I’m so pleased that Karen Caterson of Square Peg Reflections has asked me to be part of her Support Stories ~ Strength from Within blog round-robin today. That’s why just for this week, I’m publishing my first post on Monday rather than Tuesday.
This is a story from a few years back, about a time when I gave myself the inner support I needed even when it was kind of scary to do so. I went against the grain of how I’d done things up to that point, explored parts of myself that were clinging to old blueprints, and gave myself something I sorely needed—rest.
As I believe I’ve mentioned (heh), I have always been what I call an “overachiever and people-pleaser.” After a lifetime of trying to be the perfect daughter, student, and friend, it was only natural that once I entered the work force, I assumed I had to try to be the perfect employee.
I thought I had to be on the ball all the time. Ready to do whatever I was asked, no matter how inappropriate or unrealistic.
I thought that I always had to appear 100% enthusiastic and competent no matter what.
Something else I have—a neurological disorder known as Selective Sound Sensitivity Syndrome, or “4S.”
I’ve had it for most of my life, and over the years it’s gotten worse, not better. It would take several more posts to describe the many things I’ve tried to eliminate or at least reduce the symptoms, and how I’ve gotten over the shame of thinking that having it was somehow my fault, and that I was quietly going crazy. What has gotten a lot better is that I no longer feel ashamed of having 4S.
However. (Sigh.) At my day job, I’m reduced to getting through the days by wearing earplugs almost all the time, covered by huge Bose noise-reduction headphones (the best $300 investment I’ve ever made), plugged into an mp3 player running a constant loop of white noise or nature sounds.
I don’t exactly relish walking around our professional services firm looking like an airplane pilot, and I’m sure there are people who just think I’m plain weird, but you know what?
I’ve now chosen my sanity over their approval.
Which in itself is a big step up for me.
Still, you can imagine how being in fight-or-flight mode pretty much 24/7/365 for the last 30 years has worn away at my reserves. On top of the normal stresses of day-to-day life, plus the ones I’ve always placed on myself for being such a perfectionistic, the 4S means that my ability to cope with any kind of stress, internal or external, has been severely compromised.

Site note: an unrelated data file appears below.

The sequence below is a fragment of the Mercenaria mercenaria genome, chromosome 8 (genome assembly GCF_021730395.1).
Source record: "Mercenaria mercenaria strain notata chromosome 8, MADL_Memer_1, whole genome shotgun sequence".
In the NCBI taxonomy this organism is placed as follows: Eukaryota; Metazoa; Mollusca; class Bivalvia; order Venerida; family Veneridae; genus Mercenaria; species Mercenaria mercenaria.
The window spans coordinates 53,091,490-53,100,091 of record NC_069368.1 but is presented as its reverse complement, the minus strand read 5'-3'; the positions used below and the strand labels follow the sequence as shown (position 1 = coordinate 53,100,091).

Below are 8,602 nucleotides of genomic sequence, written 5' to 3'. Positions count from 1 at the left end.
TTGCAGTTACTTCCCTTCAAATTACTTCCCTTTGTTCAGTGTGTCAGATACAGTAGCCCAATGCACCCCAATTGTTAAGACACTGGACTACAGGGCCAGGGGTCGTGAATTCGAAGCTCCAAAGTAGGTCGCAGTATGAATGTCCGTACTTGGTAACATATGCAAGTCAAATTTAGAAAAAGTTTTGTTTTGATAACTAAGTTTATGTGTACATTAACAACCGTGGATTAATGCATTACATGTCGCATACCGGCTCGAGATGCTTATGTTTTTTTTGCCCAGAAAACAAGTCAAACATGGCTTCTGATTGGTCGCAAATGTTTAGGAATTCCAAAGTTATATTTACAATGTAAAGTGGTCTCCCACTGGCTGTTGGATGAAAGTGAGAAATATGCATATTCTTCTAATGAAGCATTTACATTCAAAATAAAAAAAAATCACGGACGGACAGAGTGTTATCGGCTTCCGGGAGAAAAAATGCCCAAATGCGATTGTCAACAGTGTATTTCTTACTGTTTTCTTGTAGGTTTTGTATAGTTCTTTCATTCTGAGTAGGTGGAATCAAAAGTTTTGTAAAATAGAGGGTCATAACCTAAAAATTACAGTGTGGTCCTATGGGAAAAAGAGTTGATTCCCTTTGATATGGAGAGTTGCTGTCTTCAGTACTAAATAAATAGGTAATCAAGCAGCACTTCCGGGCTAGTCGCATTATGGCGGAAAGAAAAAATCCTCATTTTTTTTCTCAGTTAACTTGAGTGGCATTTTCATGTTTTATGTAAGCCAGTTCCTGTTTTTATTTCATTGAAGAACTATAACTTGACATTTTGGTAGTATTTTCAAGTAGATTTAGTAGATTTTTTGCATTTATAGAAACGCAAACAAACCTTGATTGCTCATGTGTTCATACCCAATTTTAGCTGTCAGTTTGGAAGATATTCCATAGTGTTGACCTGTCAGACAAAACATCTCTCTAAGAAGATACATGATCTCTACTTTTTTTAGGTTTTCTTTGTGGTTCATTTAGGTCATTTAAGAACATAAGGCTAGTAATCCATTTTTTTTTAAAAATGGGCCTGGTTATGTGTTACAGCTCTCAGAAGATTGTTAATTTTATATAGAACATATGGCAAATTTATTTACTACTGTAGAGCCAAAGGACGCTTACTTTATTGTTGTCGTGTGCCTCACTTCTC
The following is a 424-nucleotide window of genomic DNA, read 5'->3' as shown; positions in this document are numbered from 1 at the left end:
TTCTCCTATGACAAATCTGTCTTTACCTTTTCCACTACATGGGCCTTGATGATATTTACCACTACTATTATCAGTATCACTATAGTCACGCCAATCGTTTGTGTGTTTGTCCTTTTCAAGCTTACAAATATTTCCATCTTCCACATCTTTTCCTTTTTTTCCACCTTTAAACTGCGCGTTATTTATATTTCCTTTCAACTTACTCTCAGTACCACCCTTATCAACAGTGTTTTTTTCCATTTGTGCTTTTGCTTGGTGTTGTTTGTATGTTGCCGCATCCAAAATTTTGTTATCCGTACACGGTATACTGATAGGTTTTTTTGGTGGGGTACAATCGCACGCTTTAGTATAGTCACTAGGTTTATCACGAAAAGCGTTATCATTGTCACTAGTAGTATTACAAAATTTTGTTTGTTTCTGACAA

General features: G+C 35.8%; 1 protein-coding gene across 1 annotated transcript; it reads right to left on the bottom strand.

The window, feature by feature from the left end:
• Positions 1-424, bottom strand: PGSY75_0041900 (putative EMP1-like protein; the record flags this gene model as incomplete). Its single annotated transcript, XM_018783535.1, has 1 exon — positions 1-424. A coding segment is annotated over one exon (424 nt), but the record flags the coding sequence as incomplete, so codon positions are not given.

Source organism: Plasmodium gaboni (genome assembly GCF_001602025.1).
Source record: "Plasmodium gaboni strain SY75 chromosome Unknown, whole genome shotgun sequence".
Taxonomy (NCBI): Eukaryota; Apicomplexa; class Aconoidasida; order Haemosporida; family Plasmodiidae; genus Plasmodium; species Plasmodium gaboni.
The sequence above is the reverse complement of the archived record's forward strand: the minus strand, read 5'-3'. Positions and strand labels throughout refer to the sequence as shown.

So a few years ago, I did something I previously would never have even considered as a possibility.
I went on medical disability for a couple of months.
I decided to believe my psychiatrist and therapist when they told me that yes, I really and truly was suffering from the long-term effects of something resembling post-traumatic stress disorder—except that there was nothing “post” about mine. I listened but didn’t give any credence to the part of me that said I was “sponging off the system” and being selfish.
And guess what? The world did not end, and my company survived just fine without me.
For myself, I was able to erase enough of my internal blueprint specifying that my firm’s work was more important than my self-care to actually take the medical leave. Then, over those 9 weeks, I allowed myself to do several wonderful-for-me things without feeling guilty about any of them.
I spent the first three weeks catching up on my sleep deficit, often sleeping 10-12 hours a night, until my body informed me it was all caught up by spontaneously and regularly awakening me at my normal time again.
I spent tons of time just reading, reading, reading. Anything I wanted. Fiction, non-fiction, and occasionally, when I felt up to it, something that taught me a little more about how the brain and nervous system work.
I made a list of all the movies I’ve been wanting to see for ages, joined Netflix for those couple of months, and watched almost all of them.
I walked. Simply walked. Nothing more strenuous—I didn’t think of it as “working out” or “exercising” (ack!), but as just being outside, getting my muscles moving, my blood flowing, and my head clear.
I wrote for hours and hours on end. About myself, my memories, my long-standing patterns, my goals and dreams.
I gave myself permission to remove the world’s weight from my shoulders for a while.
I knew that going back to work would be difficult, and it was. I knew that after two months, I’d want even more time to myself, and I did. But I dealt with it, because I’d given my nerves and my immune system some time to seriously recharge for the first time in—well, ever.
I certainly wouldn’t mind winning a million bucks or so in the lottery (although I’d have to play it, I’m told), or finding someone to financially subsidize…oh, a year or two of my life. I’ve accumulated many more books to read, after all.
But because I was able to give myself the support that I needed at that time, I’ve since learned more about managing my energy, buffering myself from sonic stressors, and taking it easier on myself than I ever have before.
This is giving me the energy to subsidize myself as I prepare to step out in a new life direction.
More on that coming soon if you’d like to subscribe, above. (Nudge, nudge, wink, wink.)
In the meantime, I’m looking forward to reading today’s other inner support stories, courtesy of Karen and my fellow Square Pegs!